This first sentence is perhaps the most important aspect of your entire pitch.  Remember, you're not writing an essay or a news story.  You're writing a simple paragraph designed to give information and grab attention, so make that first sentence as strong as possible.

2.  Keep It Short and Simple - This is a, um, a different version of the KISS that I learned in school, but it's essentially the same thing.  Simple is better.  It's always better.  You don't have to pack all of your information into your paragraph, just the pertinent stuff.  Remember, you don't want to put more than three facts in any sentence, more than that gets confusing.  You want the journalist to be able to quickly grasp the concept or focus of your story.  When you start to get beyond three or four sentences, tops, then you have to ask yourself, "what can I cut to shorten this?"

3.  Provide a Call to Action - This isn't like, come on down, or we'd sure like to see you at the event.  It's more like, "John Templeton is available for interviews on Wednesday at either your studios or at his home."  You have to let the journalists know exactly what you are offering them.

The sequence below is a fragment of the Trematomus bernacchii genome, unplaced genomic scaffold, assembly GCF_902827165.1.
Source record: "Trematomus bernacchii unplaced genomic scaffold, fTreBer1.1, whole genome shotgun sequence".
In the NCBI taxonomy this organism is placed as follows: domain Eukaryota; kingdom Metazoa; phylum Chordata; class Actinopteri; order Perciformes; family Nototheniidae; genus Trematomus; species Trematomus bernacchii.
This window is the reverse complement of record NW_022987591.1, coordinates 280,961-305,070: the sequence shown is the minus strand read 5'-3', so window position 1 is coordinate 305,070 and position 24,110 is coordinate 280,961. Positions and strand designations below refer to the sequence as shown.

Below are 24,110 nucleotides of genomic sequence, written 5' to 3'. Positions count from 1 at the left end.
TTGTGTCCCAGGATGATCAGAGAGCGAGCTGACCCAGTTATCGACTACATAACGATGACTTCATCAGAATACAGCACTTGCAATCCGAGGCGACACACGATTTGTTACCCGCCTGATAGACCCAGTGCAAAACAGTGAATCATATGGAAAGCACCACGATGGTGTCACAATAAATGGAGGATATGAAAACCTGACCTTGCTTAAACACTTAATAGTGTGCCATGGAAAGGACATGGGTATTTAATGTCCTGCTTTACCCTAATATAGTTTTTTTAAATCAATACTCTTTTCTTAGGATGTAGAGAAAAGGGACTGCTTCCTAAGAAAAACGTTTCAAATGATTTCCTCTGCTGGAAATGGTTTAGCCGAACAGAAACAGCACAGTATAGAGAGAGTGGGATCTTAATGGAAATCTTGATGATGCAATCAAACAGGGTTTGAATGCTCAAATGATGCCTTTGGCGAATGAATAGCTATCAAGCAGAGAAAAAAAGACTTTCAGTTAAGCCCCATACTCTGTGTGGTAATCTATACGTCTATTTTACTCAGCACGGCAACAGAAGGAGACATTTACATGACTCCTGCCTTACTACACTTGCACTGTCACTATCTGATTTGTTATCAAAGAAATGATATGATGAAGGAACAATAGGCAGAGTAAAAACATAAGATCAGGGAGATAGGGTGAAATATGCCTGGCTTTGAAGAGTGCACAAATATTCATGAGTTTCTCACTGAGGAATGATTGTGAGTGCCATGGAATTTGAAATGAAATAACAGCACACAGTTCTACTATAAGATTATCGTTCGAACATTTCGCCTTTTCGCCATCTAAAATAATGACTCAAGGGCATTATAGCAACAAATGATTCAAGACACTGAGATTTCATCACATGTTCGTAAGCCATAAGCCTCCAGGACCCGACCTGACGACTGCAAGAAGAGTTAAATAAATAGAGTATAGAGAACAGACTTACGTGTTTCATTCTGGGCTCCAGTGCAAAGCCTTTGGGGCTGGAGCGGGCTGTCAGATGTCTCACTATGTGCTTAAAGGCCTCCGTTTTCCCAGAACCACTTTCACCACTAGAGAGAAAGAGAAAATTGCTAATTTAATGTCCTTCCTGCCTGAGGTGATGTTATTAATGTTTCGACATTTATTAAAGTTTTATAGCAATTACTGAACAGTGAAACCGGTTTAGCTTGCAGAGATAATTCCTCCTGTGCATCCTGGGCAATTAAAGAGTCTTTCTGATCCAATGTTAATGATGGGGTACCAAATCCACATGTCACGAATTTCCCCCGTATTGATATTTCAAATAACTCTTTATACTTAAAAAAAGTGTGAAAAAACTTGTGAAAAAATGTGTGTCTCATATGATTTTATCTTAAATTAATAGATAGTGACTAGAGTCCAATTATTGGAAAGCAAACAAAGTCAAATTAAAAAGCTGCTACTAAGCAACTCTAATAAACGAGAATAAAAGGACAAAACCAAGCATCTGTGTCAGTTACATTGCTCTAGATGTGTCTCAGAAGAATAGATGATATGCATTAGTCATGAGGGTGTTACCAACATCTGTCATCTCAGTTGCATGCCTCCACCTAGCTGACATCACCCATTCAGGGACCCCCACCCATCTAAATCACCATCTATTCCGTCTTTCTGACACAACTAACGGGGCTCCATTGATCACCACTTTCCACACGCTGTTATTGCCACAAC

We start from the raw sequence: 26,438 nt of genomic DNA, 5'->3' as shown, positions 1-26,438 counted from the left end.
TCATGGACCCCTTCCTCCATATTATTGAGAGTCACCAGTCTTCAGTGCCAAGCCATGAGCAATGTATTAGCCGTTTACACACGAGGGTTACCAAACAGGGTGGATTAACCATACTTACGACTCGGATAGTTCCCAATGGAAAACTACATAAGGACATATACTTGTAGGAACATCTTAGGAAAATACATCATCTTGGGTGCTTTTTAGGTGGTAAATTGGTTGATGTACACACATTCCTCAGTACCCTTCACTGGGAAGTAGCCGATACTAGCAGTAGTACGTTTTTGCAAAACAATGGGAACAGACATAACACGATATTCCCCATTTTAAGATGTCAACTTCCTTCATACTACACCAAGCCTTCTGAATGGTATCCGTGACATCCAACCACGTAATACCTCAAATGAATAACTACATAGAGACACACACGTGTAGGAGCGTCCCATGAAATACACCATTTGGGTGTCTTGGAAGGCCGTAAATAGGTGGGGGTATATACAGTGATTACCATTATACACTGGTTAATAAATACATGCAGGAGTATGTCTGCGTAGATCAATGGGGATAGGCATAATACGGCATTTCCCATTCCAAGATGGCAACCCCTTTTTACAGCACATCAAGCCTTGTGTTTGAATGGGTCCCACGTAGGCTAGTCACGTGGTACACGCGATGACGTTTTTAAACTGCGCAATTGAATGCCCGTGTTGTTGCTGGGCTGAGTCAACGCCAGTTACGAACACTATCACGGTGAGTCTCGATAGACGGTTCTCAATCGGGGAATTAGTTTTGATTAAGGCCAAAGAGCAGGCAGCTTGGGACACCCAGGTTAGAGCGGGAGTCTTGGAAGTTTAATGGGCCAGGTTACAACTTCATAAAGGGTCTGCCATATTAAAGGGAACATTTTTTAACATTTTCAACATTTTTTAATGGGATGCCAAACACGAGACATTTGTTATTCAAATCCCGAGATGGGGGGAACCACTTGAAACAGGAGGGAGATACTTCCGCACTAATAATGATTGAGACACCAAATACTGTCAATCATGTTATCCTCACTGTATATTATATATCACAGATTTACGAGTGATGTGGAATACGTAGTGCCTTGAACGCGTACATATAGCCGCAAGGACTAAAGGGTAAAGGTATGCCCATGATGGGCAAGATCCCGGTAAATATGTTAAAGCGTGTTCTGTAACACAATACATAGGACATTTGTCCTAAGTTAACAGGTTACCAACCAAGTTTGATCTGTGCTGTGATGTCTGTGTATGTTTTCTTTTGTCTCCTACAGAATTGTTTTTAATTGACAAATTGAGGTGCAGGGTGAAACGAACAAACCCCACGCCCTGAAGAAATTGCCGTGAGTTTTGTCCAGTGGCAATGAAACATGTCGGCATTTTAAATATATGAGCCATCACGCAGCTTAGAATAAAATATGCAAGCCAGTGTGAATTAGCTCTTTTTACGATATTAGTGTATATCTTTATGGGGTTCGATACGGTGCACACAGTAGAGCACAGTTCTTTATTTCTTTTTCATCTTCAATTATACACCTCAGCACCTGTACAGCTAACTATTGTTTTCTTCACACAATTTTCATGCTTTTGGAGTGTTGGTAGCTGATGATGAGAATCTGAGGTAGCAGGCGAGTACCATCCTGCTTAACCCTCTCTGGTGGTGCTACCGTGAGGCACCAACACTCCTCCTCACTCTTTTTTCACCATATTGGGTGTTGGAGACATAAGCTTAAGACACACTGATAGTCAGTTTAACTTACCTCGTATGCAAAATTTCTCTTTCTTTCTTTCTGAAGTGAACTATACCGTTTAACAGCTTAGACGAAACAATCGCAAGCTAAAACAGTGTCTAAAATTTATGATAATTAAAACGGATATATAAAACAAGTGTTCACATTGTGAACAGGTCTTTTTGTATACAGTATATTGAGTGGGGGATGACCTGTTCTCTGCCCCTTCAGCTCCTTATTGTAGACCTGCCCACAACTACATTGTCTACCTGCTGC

By stating that you have interview subjects, when they're available and specific locations, the journalist is now thinking of potential interviews, logistics, timing.  You have put the idea of an interview into their head.  Offer up a couple of interview subjects and let them know that you can also assist in rounding up any other interview subjects they may want to talk to.  You are making an assumption that they will do the story and that they'll need to talk to someone.

You can also state something like, "You can set up your cameras at the starting line of the race and we will grant you access to all areas of the event."  Again, you are assuming they will cover the story, which isn't an awful thing.